Weekly Planner May 23-29: What’s Happening in Music, Arts & Life | Culture
This week’s journey winds from a collection of serious videos from Rochester’s Visual Studies Workshop to that lamp your grandparents once owned. You can find the full CITY schedule here.
“A History of Police Brutality and Accountability Initiatives in Rochester from the Portable Channel Archives”
Visual Studies Workshop
From 1971 to 1986, Rochester’s Portable Channel provided video material to Rochester residents who wished to document their interests, including social ills. Housed in a gothic building at Prince and University Avenue, The Visual Studies Workshop’s collection of clashes between police and citizens is a particularly compelling document. But you can also watch a 1977 visit to a local strip club for some particularly compelling voyeurism.
True Crime Book Club
What’s going on macabre at the Henrietta Public Library. But you don’t have to leave the comfort of your living room for the Zoom chat about the filthiest murder. Register on the library website and you will receive a link to the event. And there are only 10 spots available for each virtual meeting of the True Crime Club, which meets every fourth Tuesday of the month.
“Duck, duck, shoot! The History of American Waterbirds »
10 a.m., Wednesday to Sunday
Genesee Country Village and Museum
Where can you find LC Smith shotguns, JJ Audubon bird lithographs and a collection of federal duck stamps in one exhibit? For those interested in both regional history and art, the John L. Wehle Gallery at the Genesee Country Village and Museum is a special place. Through 2023, you can check out “Duck, Duck, Shoot! The Story of America’s Waterfowl,” which through art, sculpture, decoy items, historic clothing, and conservation information, explores the subsistence and culinary practices, overhunting, and the birth of waterfowl conservation efforts.Access to the gallery is included with general admission to the museum.
The little cafe
Longtime members of the local singer-songwriter community – Connie Deming, Steve Piper and Scott Regan – make up this amiable trio. Most of the songs are originals, though any of the three can offer a thoughtful cover. Be sure to ask Deming from the Joni Mitchell. It’s free and the Little Café serves a light dinner menu.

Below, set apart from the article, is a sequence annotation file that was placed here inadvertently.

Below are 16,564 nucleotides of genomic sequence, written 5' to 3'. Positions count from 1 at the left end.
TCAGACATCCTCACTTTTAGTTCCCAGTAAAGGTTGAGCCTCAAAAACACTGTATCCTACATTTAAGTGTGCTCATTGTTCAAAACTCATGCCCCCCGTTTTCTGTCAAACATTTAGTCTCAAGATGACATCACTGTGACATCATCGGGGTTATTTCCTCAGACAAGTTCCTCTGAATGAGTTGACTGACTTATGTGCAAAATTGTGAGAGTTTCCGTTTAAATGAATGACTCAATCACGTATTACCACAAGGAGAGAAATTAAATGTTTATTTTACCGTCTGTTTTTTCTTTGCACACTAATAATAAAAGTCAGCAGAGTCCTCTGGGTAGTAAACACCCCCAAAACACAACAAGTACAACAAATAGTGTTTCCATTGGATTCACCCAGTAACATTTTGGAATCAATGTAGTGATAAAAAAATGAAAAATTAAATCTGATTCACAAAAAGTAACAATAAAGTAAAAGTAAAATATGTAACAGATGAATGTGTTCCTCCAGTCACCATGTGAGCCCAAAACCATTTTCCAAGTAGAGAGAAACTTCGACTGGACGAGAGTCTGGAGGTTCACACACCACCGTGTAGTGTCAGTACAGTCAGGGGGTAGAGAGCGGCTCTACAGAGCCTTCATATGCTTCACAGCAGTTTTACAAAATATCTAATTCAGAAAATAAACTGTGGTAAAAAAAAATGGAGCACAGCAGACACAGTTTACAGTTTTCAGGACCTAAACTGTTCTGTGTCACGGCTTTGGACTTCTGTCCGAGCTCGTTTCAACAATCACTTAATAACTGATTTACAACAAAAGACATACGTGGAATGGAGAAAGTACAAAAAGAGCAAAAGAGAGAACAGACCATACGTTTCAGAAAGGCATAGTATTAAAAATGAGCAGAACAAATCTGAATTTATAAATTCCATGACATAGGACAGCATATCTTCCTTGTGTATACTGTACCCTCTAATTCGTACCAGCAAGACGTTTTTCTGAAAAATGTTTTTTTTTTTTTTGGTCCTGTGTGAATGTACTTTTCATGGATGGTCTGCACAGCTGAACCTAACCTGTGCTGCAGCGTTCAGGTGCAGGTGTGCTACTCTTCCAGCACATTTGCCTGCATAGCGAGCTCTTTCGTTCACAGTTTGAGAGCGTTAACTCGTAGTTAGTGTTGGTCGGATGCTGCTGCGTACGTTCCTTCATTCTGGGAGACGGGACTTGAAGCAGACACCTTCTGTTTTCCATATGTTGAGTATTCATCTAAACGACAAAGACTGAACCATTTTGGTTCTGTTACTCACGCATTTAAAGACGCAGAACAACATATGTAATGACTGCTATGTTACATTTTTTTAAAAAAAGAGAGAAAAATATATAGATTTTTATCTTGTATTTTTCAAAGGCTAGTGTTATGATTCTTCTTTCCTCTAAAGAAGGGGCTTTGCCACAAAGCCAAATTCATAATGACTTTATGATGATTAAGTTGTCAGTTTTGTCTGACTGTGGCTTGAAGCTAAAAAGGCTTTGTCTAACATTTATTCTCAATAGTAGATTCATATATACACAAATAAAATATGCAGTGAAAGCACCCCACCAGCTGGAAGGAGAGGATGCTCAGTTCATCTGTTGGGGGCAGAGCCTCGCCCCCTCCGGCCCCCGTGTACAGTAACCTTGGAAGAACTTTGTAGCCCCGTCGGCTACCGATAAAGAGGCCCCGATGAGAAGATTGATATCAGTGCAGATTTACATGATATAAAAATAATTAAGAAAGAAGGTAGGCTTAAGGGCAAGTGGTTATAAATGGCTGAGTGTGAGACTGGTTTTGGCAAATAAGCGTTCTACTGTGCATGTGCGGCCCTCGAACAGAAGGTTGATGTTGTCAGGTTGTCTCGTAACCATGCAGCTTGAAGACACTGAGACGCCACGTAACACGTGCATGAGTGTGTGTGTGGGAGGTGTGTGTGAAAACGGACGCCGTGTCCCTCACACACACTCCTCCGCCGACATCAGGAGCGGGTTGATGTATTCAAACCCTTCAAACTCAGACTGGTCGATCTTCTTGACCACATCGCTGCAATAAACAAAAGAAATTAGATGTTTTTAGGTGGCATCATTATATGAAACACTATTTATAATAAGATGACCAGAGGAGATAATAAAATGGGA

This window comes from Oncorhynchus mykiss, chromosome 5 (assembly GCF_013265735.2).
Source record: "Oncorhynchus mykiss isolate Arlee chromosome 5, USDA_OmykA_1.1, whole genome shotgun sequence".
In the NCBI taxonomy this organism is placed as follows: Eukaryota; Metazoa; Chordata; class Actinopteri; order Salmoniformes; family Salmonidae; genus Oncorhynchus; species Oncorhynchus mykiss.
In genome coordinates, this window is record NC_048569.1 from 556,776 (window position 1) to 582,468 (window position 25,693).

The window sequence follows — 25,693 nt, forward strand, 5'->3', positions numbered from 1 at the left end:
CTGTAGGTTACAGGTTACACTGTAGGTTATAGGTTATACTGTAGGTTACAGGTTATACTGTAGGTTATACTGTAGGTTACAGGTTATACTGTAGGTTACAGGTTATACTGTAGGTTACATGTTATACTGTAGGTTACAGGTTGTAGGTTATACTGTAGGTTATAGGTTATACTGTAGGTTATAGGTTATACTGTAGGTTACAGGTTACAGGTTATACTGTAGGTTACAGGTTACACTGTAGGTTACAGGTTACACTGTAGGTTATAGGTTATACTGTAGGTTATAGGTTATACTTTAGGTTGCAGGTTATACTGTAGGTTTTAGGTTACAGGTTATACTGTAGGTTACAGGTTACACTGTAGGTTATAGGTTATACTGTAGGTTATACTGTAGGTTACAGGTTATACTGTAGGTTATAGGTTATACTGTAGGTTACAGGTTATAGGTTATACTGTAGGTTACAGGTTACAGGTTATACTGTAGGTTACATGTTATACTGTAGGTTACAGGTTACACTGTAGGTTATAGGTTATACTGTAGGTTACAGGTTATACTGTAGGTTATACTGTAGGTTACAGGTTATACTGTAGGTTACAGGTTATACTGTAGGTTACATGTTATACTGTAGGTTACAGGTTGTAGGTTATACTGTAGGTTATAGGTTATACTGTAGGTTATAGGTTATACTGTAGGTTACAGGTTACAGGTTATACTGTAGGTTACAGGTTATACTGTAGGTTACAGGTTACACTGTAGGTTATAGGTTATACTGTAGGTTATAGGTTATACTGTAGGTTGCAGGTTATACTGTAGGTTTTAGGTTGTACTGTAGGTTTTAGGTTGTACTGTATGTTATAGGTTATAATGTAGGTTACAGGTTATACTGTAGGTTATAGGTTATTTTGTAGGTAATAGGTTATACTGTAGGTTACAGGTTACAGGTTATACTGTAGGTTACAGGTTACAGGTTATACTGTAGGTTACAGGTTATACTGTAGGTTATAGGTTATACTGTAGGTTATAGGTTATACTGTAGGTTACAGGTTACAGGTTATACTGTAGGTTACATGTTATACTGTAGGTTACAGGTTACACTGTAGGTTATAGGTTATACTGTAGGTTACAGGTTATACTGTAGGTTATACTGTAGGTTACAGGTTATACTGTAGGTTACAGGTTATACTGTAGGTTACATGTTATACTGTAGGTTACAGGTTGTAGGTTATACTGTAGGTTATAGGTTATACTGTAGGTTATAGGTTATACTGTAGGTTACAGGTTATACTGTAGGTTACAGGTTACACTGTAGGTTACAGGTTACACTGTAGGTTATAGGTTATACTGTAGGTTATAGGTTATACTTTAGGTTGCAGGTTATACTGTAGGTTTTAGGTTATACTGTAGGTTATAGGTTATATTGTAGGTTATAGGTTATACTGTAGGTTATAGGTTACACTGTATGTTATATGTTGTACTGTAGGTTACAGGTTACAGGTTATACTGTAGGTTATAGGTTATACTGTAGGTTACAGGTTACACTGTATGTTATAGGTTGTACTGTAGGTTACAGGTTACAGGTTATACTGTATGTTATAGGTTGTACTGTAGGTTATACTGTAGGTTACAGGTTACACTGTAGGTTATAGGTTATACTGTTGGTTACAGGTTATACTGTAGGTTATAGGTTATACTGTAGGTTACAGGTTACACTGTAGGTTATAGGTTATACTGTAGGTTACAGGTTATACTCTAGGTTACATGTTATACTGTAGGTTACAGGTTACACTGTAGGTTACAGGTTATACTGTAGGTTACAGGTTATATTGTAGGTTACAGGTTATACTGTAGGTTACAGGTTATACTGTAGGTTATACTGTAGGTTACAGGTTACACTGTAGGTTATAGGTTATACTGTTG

Constellation Brands-Marvin Sands Performing Arts Center
The big-house summer outdoor season kicks off with this soulful folk-rock band from Colorado. The band’s new album, “Brightside,” sounds exactly like that; something we may need in these times of misfortune. This is a “climate positive” tour, designed to reduce its environmental footprint as the Lumineers tour the country. Opening is the folk trio from Ohio with a foreign a, Caamp.
Screening of “The Grand Bizarre” and Q&A with filmmaker Jodie Mack
Dryden Theater, 900 East Avenue
Jodie Mack’s textile-centric animation is a dream for students of ASMR (Autonomous Sensory Meridian Response, or your physical reaction to an outside stimulus). Stunning visuals flash across the screen accompanied by a scratchy DIY soundtrack with lots of pleasing beats. Mack says she edited the avant-garde 60-minute film using a technique she learned by weaving textiles, creating “rows” of patterns and repeating patterns. But what does all this mean? An elevation of labor, a critique of capital, and a question about how culture transforms and travels all seem likely. But do not worry; the filmmaker herself will be on hand to answer questions afterwards.
The lucky chip
320 N. Goodman Street
The outdoor hipster shopping extravaganza in the Arts District returns today and repeats from 10 a.m. to 4 p.m. every Sunday during the sunny season. Shoppers can find arts and crafts for sale among the dozens of vintage clothing stalls and tchotchkes. Looking for clothing with the Kodak logo, or a set of kitsch 70s canisters for the kitchen? You might find it at The Lucky Flea. Food trucks are also usually on site. There is free parking around Village Gate Square.